Post by Kayla Imhoff from TreePeople LA
Even after 42 years, TreePeople’s message has remained the same. We exist to help nature heal our cities.
However, we’ve shifted our methods to carry out our mission as we strive to ebb and flow with ever changing environmental challenges in Los Angeles. Our education program is a prime example. TreePeople has always been a force for effective environmental education. The original Eco-tour program, which started in the late 70’s, still exists today. Every day, students visit Coldwater Canyon Park to experience the wonder of nature firsthand. Today, TreePeople is proudly recognized as the largest environmental education provider in the state, seeing well over 10,000 school kids each year.
In 1985, when the City of Los Angeles struggled to motivate residents to adopt a curbside recycling program, who did they turn to? TreePeople. Using a combination of school assembly presentations, as well as the Eco-tour program, we were able to influence students on the importance of reducing, reusing and recycling. Furthermore, children walked away inspired to implement these skills in their homes. As a result, the city saw the recycling movement soar.
Amidst a four year drought, our concerns have shifted from waste to water. As busy parents struggle to understand the implications of drought and new water restrictions, TreePeople is raising up a generation passionate about conservation. Kids get it. In fact, educating kids about LA’s urban watershed has been our focus since the early 90’s—years before the drought began.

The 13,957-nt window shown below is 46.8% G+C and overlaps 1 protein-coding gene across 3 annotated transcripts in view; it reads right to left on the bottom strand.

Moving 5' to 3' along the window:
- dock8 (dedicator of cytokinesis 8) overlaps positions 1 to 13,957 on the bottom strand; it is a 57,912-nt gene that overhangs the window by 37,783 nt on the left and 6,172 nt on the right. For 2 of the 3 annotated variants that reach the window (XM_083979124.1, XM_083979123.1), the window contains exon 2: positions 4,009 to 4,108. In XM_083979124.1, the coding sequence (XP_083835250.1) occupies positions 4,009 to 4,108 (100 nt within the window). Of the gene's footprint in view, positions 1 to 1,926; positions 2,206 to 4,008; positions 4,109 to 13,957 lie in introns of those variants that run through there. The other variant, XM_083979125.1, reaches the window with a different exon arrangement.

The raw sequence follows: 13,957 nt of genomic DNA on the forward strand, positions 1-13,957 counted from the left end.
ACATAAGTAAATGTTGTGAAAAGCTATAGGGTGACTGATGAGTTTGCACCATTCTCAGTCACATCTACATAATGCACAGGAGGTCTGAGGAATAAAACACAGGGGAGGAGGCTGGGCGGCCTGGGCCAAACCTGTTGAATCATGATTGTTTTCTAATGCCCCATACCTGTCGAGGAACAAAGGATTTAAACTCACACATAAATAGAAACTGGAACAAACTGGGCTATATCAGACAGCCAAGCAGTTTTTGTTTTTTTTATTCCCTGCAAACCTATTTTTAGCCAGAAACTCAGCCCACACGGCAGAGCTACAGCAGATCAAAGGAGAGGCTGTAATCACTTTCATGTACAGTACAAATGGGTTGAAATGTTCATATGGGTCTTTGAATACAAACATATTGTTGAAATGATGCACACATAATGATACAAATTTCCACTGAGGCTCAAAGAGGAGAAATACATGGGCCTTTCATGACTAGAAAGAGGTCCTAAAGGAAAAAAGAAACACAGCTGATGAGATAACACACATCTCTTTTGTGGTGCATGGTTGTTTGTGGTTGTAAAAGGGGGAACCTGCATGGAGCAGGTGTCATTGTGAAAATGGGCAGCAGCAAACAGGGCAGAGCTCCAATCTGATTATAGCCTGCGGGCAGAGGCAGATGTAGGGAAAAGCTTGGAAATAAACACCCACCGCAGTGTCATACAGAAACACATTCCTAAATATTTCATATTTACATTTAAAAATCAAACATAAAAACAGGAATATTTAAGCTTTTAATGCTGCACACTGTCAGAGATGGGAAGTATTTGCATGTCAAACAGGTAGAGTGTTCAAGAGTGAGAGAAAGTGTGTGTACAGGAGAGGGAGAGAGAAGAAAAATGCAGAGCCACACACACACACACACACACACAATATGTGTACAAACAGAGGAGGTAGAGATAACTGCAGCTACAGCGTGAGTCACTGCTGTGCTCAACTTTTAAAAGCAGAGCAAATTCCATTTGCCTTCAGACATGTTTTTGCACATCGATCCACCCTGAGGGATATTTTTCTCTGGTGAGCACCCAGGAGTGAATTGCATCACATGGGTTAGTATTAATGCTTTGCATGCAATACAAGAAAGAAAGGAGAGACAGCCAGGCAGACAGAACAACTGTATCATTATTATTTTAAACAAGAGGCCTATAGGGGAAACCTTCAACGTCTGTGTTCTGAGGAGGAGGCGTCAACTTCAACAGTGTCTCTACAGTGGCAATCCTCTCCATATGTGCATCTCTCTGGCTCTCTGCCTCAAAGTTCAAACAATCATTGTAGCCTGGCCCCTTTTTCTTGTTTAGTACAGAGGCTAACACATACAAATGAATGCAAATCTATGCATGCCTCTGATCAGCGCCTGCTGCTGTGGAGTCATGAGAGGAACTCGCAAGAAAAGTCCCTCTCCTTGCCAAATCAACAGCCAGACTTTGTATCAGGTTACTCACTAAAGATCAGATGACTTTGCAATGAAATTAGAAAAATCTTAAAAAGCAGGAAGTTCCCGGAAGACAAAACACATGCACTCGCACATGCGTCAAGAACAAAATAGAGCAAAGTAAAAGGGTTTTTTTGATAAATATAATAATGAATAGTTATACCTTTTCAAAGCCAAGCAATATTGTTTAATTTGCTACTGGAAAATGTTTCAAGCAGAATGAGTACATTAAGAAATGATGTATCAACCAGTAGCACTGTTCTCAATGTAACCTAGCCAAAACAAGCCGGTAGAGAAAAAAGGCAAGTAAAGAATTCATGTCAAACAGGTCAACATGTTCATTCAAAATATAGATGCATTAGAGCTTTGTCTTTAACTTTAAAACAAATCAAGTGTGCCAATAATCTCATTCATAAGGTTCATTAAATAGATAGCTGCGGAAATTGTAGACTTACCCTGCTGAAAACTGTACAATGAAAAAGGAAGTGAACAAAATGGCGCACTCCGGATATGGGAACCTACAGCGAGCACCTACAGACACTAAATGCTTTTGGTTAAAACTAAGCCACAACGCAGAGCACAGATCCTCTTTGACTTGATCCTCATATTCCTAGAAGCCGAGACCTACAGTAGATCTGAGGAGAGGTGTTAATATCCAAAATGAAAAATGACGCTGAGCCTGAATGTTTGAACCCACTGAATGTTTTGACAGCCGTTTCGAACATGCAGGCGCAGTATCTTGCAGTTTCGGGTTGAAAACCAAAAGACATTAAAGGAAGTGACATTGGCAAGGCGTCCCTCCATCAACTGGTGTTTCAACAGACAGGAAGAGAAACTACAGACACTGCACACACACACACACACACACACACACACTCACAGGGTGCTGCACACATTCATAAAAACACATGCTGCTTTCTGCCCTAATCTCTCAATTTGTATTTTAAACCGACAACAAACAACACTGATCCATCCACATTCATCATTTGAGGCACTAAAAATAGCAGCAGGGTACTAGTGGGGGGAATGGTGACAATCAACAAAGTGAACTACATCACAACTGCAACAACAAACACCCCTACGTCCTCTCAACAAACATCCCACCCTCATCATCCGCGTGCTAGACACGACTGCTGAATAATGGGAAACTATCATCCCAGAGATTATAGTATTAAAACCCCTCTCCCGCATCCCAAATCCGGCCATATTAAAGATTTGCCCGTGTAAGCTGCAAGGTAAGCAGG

What started as a simple, tangible model of our water cycle using paper cups has become a much more sophisticated operation. We now have an entire urban watershed garden, complete with live models, allowing students to watch rain journey from the sky to storm drains, carrying pollutants to the ocean. Their faces often express their shock. How could “grown ups” build such a problematic system? On the flip side, our “sustainable solutions house” lets students see the potential for stormwater capture. That same rainfall can be collected in rain-barrels and used into mulched climate-appropriate landscaping.
I love seeing kids leave, feeling empowered to make a difference in their households. We even get fan mail. Children send us thank you letters, and update us on how they’re employing their new skills. We hope they’ll inspire their parents. And they often do.
As an organization, we aim to solve urban environmental issues. This work has several branches. We work on the policy level with city agencies, facilitate a hands-on forestry restoration program, offer community workshops, and maintain our commitment to our K-12 education program. We know kids are they key to change. They are our future. When you invite them to make a difference they don’t just listen. They act. Let’s learn from them!
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